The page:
Grills And How Catalog Status Affects Price


$100 or $1,000,000
The reuse of postage stamps was an obsession of postal officials in the mid-nineteenth century. It was the reason that cancellations were used on letters. Still, postal officials in most countries thought this was not enough. They imagined a world of people soaking used postage stamps off envelopes, washing the cancellations either with ink eradicator or with boiling water, and reusing the stamps to defraud the post office of revenue. It was a reasonable fear. A 90¢ stamp in 1857 represented, in purchasing power, the daily wage of an average worker. Various countries addressed the reuse concern differently (Great Britain printed many of their stamps on a chalky paper so the design soaked off in water).
 The United States Post Offices devised a technological solution through the use of grills. Grills are applied to stamp paper after the stamps were printed and gummed but before they were perforated. Grilling entails a separate machine and a separate press run. The grilling machine has a series of small knives or pins arranged in a rectangular pattern so that, when applied, the stamp paper is cut with 24-36 tiny ridges in the center of each stamp. The purpose is to make the cancellation ink seep deeply into the paper fibers and make washing cancellations off stamps more difficult.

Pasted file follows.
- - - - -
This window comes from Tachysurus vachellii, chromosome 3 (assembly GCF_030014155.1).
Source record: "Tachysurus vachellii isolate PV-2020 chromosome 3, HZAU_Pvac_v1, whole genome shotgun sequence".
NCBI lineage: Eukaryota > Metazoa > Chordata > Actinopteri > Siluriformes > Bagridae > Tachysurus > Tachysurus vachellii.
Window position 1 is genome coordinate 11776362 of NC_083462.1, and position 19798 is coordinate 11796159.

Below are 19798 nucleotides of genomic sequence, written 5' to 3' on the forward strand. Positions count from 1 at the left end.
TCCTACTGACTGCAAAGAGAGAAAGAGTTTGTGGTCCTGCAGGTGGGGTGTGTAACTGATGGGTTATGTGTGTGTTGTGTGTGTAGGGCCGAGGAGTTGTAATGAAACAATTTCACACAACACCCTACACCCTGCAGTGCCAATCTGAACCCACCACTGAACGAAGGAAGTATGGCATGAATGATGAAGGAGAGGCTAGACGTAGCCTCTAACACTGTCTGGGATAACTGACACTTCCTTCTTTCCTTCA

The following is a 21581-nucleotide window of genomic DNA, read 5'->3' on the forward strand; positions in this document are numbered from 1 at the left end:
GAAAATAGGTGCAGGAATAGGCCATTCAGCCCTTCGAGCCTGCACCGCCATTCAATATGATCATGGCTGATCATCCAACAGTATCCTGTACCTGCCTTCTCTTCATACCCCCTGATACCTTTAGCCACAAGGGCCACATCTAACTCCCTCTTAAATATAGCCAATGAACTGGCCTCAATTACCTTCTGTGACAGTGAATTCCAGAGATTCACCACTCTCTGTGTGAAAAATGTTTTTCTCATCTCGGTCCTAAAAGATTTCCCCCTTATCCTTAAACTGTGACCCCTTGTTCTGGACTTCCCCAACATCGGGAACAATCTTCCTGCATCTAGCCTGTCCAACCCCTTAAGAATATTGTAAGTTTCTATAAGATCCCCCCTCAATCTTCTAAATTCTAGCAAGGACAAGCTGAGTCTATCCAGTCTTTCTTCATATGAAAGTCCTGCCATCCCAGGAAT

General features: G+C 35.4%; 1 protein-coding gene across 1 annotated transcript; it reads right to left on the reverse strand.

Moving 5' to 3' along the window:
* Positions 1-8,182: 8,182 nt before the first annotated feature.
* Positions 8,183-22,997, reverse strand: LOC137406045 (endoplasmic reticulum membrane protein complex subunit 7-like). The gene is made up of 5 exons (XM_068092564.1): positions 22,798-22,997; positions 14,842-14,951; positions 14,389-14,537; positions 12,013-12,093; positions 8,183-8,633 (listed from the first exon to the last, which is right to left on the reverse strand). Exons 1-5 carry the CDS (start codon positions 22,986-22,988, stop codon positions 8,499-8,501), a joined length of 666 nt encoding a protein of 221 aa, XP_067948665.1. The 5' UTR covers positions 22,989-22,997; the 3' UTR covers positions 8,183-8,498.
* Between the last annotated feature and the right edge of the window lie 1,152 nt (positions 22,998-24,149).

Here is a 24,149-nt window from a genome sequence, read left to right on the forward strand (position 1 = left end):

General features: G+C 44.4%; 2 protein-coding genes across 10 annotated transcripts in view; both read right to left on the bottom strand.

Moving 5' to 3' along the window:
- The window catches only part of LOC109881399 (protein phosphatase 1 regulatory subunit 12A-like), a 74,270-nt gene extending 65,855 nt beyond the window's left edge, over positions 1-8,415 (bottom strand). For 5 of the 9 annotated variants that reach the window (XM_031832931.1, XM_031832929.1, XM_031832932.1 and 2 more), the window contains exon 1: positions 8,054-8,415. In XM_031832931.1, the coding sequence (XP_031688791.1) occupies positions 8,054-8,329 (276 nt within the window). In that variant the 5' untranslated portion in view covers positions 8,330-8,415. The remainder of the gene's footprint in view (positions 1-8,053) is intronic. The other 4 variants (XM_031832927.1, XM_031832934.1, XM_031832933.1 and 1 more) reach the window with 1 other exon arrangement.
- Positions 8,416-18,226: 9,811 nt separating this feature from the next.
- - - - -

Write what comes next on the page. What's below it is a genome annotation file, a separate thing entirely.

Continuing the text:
This was a more or less unique American solution to postage stamp reuse (Peru tried as well for a few years), and it lasted only four years. There is no real evidence that it worked. It was never clear that stamp reuse was a problem that much existed outside the imaginations of officials in Washington, and it is even more unclear that the “solution” had any effect. Still, the grill created many unique varieties and make the United States the only country whose rarest stamp (the one cent Z grill) is a variety that can barely be seen from the front of the stamp.
Serious philatelists from around the world have long had a problem with the grilled US issues. There is no doubt that they were issued for a legitimate postal reason. But should small paper differences matter so much in terms of price? Much has to do with how the catalogs list the stamps. The 2¢ Large Queen of Canada (Scott #24) was issued in 1868 on regular wove paper. It catalogs $95. It was also issued on Laid paper. This paper variety (Scott #32) catalogs $200,000. Similarly, the 3kr 1850 of Austria is known on both wove and laid papers. Because the Europeans don’t collect subtle paper varieties as major catalog numbers, this scarce laid paper catalogs less than 10% of what the Canada stamp catalogs. Next time you read of an enormous price being paid for a US grill, realize that had J. Walter Scott chosen to make #85A a minor variety of #86 (i.e. #86a), it would sell today for a fraction of the $1 million it is supposedly worth today.
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